(Or I Read A Lot This Year)

By M. B. Herring

In 2018, I made one new year’s resolution: To write at least 100 words on every film I watched throughout the course of the year. This lasted about two weeks before reality and laziness lead me to abandon it.

Yet, around March, when I discovered John Fish’s Youtube channel, I made another resolution. Fish’s 2018 resolution was to read 52 books, or one book every week. Since at that point I had already about 15 books, I decided, “Why not? I’ll take the 52 Books in 52 Weeks challenge too.”

Now, nine months later, I can report that I didn’t read 52 books in 2018; I read 56. Each book is list below, along with my thoughts on each one in exactly 10 words.

We Are All Weird by Seth Godin: Be weird. It’s the only worthwhile way to live life.

The Princess Diarist by Carrie Fisher: Why didn’t I know that Carrie Fisher was a writer?

The Infidel and The Professor: David Hume, Adam Smith, and the Friendship That Shaped Modern Thought by Dennis C. Rasmussen: We need more books about the friendships of great minds.

Star Wars: Tales From a Galaxy Far, Far Away; Aliens by Landry Q. Walker: “A Recipe for Death” is the #Best Star Wars story ever.

Film Preservation: Competing Definitions of Value, Use, and Practice by Karen F. Gracy: Read while applying to an internship that I didn’t get.

Autobiography of a Red by Anne Carson: Modern adaptations of ancient works, are always fun and clever.

Good Omens by Terry Pratchett and Neil Gaiman: Every book should have funny and insightful foot notes

The Pianist by Władysław Szpilman: Don’t watch the Roman Polanski film. Experience the untainted story.

Where Men Win Glory: The Odyssey of Pat Tillman by Jon Krakuer: Refuse to let Pat Tillman be politicized! Study his life.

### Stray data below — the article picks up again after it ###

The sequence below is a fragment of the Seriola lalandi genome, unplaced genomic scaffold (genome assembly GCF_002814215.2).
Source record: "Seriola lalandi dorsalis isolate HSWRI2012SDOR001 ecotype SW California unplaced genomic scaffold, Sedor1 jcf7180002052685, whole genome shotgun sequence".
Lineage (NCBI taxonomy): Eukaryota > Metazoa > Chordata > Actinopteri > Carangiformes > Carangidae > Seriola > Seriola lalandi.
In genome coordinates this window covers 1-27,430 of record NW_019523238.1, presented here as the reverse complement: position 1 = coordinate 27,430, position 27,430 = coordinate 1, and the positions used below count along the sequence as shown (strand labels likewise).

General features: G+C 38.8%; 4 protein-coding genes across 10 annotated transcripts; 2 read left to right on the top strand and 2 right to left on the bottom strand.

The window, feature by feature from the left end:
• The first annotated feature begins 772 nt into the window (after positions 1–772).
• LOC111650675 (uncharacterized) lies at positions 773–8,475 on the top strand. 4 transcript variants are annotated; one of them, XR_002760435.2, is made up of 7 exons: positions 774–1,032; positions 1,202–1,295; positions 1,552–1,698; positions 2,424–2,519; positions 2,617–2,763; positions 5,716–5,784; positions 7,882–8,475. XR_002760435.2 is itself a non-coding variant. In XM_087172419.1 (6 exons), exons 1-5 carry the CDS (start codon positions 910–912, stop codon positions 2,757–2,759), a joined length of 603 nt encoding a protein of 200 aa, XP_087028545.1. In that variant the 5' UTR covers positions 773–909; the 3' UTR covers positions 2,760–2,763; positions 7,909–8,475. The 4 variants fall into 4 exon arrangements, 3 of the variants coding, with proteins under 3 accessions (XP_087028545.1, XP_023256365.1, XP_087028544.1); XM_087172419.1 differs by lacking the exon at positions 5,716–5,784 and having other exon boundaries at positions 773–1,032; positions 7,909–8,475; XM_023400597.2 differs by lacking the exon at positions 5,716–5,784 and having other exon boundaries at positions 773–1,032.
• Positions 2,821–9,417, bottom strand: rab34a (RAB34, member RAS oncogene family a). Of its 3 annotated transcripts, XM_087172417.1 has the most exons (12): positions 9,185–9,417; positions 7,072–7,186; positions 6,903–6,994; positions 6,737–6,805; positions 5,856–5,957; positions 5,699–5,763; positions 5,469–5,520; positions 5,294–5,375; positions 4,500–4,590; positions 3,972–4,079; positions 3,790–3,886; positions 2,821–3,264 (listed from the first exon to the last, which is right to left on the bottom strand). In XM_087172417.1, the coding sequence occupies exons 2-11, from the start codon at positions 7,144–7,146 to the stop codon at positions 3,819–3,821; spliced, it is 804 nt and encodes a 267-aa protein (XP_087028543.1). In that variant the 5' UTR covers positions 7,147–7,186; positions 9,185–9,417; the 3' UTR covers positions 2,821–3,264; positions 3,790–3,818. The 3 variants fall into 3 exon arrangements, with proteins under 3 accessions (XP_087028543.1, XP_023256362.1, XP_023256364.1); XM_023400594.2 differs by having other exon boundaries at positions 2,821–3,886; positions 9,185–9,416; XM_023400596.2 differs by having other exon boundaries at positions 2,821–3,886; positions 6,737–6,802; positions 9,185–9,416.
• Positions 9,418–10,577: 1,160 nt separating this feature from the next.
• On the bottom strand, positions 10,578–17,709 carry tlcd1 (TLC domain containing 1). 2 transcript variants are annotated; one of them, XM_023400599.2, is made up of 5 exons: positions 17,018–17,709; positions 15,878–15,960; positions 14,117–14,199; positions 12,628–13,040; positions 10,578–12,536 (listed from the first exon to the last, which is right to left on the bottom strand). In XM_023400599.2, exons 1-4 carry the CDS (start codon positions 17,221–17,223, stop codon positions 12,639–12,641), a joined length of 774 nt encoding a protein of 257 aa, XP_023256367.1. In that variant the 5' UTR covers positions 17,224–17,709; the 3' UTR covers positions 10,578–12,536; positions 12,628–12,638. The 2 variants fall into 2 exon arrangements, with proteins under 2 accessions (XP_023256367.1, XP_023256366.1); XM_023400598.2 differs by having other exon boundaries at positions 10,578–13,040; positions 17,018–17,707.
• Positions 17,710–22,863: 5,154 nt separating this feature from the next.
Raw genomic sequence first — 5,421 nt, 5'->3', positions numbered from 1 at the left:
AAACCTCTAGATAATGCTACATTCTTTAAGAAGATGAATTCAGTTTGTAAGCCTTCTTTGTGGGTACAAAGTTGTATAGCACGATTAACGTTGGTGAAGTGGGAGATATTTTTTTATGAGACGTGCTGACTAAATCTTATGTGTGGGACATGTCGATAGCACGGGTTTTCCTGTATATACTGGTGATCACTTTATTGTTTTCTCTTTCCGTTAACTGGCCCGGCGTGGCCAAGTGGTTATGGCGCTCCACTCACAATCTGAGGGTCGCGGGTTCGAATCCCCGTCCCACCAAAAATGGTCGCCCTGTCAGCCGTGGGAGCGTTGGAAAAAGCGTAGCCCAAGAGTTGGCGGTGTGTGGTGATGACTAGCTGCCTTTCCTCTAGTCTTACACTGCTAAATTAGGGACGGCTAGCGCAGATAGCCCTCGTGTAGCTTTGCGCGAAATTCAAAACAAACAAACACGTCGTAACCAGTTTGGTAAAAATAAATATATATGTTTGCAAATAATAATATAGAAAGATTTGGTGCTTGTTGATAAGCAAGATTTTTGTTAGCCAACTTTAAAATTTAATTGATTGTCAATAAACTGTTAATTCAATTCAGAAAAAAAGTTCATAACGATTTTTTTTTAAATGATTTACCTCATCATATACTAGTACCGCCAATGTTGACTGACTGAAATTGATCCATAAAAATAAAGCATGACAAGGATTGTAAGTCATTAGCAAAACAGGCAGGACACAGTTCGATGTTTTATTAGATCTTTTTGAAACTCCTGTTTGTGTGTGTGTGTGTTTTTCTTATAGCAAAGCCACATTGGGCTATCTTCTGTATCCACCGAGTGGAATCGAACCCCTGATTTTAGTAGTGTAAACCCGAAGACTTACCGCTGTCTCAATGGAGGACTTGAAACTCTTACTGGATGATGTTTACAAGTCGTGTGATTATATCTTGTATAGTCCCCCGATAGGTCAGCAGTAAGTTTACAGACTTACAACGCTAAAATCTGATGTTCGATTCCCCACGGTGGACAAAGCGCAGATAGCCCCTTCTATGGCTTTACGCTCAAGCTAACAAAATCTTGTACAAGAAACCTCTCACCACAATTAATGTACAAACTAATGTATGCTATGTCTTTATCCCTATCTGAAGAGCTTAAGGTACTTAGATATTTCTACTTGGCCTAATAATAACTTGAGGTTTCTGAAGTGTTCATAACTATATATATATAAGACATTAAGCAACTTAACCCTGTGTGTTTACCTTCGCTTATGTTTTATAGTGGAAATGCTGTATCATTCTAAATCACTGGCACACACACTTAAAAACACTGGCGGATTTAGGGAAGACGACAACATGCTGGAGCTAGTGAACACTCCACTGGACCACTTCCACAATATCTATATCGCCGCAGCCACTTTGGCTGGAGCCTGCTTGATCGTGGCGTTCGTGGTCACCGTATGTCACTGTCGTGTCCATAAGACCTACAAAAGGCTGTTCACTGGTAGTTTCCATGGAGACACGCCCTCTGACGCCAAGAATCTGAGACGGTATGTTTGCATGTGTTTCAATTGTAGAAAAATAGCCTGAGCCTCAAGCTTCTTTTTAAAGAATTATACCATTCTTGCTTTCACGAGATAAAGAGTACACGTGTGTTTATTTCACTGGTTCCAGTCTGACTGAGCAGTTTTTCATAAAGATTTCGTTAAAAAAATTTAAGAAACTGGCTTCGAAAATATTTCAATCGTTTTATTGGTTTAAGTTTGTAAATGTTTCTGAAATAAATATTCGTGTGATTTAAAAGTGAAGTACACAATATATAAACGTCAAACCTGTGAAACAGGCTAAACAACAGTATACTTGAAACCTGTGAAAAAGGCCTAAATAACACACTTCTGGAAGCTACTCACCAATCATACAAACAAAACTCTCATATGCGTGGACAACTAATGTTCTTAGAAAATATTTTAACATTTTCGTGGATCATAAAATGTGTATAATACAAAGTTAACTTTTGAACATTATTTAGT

The Theory of Moral Sentiments by Adam Smith: This should be Adam Smith’s most read and dicussed work.

If the Tabliods Are True What Are You? by Matthea Harvey: What is your best answer to the title’s vague question?

Ghost Bread by Sonja Livingston: Sonja Livingston deserved a better childhood because she is wonderful.

Don’t Call Us Dead by Danez Smith: The damn finest book of poetry I have ever read.

In A Lonely Place by Dorothy B. Hughes: This is a must read/reread for the #MeToo era.

Die Geschichte von Herrn Sommer by Patrick Suskind: The first book/anything I’ve ever read entirely in German.

Blackout: Remembering the Things I Drank to Forget by Sarah Hepola: A difficult, powerful, beautiful, and above all a necessary read.

The Wealth of Nations by Adam Smith: You know, more people should actually read this world shaper.

The Best American Essays 1994 by Various: “Does Homer Have Legs?” is the standout amongst many greats.

Star Wars: From a Certain Point of View by Various: A noble experiment, with great, good, bad, and boring stories.

The Things They Carried by Tim O’Brien: I cannot write anything that can do this work justice.

The Best American Essays 2015 by Various: Favorites include: “The Crooked ladder” and “My Daughter and God.”

Menander’s Plays and Fragments by Menander: “The Bad Tempered Man” is timeless and ripe for adaptation.

Fire and Fury: Inside the Trump White House by Michael Wolf: The literary equivilant of a McDonald’s Cheeseburger; I devoured it.

My Father’s Tears and Other Stories by John Updike: John Updike writes the best stories about old, white men.

The Electric Woman by Tessa Fontaine: This memoir’s ending is simultanously devasting and beautiful

The Best American Essays 1995 by Various: Not a single essay in this volume resonated with me.

Barrel Fever by David Sedaris: Other than “The Santaland Diaries” nothing holds up very well.